Drugs of interest to pathologists
Drugs related to surgical pathology
Gemcitabine hydrochloride

Author: Him G. Kwee, M.D. (see Authors page)

Revised: 4 December 2017, last major update November 2011

Copyright: (c) 2002-2017, PathologyOutlines.com, Inc.

PubMed Search: Gemcitabine hydrochloride [title]

Cite this page: Kwee, H.G. Gemcitabine hydrochloride. PathologyOutlines.com website. http://www.pathologyoutlines.com/topic/drugsgemcitabine.html. Accessed December 17th, 2017.
Definition / general
  • A nucleoside analogue metabolic inhibitor
Trade name
  • Gemzar®
Clinical information
  • Approved by US Food and Drug Administration for:
    • Advanced ovarian carcinoma that has relapsed at least 6 months after finishing a platinum based chemotherapy, in combination with carboplatin
    • First line treatment of locally advanced inoperable (stage IIIA or IIIB) or metastatic (stage IV) non small cell lung carcinoma, in combination with cisplatin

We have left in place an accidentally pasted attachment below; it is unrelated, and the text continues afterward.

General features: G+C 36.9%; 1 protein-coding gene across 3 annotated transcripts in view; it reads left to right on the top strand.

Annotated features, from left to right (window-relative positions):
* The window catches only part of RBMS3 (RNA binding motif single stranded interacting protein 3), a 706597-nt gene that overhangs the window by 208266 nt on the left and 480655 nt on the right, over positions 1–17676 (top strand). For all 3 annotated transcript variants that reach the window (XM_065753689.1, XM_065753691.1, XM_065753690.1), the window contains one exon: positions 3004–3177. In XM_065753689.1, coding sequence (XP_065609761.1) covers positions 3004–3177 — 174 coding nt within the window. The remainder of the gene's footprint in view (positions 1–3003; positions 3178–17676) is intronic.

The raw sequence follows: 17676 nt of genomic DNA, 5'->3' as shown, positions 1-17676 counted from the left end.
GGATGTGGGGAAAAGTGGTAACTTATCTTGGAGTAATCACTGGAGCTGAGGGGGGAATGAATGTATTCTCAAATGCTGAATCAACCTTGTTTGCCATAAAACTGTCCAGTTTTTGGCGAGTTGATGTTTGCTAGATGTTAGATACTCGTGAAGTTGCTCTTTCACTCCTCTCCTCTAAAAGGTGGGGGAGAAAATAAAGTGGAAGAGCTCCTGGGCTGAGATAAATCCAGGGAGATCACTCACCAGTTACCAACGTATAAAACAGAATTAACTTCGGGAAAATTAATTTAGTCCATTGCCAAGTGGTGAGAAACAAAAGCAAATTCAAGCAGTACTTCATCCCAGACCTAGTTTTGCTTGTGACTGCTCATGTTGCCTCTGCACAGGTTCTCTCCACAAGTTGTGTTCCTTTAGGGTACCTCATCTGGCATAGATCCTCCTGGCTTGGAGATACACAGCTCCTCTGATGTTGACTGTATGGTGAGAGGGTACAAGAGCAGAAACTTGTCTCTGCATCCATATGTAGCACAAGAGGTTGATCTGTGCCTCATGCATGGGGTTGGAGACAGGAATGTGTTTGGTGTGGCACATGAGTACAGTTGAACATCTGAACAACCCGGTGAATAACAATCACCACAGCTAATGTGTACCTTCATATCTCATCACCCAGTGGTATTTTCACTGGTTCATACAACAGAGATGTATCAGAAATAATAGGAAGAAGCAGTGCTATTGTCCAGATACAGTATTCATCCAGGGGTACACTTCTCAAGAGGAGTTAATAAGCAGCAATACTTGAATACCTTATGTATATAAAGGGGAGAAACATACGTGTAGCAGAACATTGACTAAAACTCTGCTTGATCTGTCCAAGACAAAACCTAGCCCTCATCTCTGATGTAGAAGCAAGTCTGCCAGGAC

• First line treatment of metastatic breast carcinoma after failure with an anthracycline containing adjuvant therapy, unless anthracyclines were clinically contraindicated, in combination with paclitaxel
    • First line treatment of locally advanced (unresectable stage II or III) or metastatic (stage IV) adenocarcinoma of the pancreas as a single agent; also indicated if patient was previously treated with 5-fluorouracil
    • Unresectable or metastatic chemotherapy naïve pancreatic adenocarcinoma in combination with erlotinib
    • Urinary bladder carcinoma, stage IV, in combination with cisplatin (National Cancer Institute - Cancer Drug Information, 10 October 2011)
    • Initially, Gemzar was produced by Eli Lilly and Company; on 5 August 2011 generic gemcitabine made by Hospira, Inc. and price has decreased
Pathophysiology
  • Gemcitabine is a nucleoside analogue that replaces cytidine during DNA replication, which arrests tumor growth, resulting in apoptosis
  • Another target is the enzyme RNR (ribonucleotide reductase); drug binds to the RNR active site and inactivates it irreversibly; if RNR is inhibited, cell cannot produce deoxyribonucleotides that are needed for cell replication and repair (Wikipedia: Gemcitabine [Accessed 1 December 2017])
  • For squamous cell carcinomas of the lung, cisplatin and gemcitabine showed better survival than cisplatin and pemetrexed (J Clin Oncol 2008;26:3543) - pemetrexed is now used only for non squamous non small cell lung carcinoma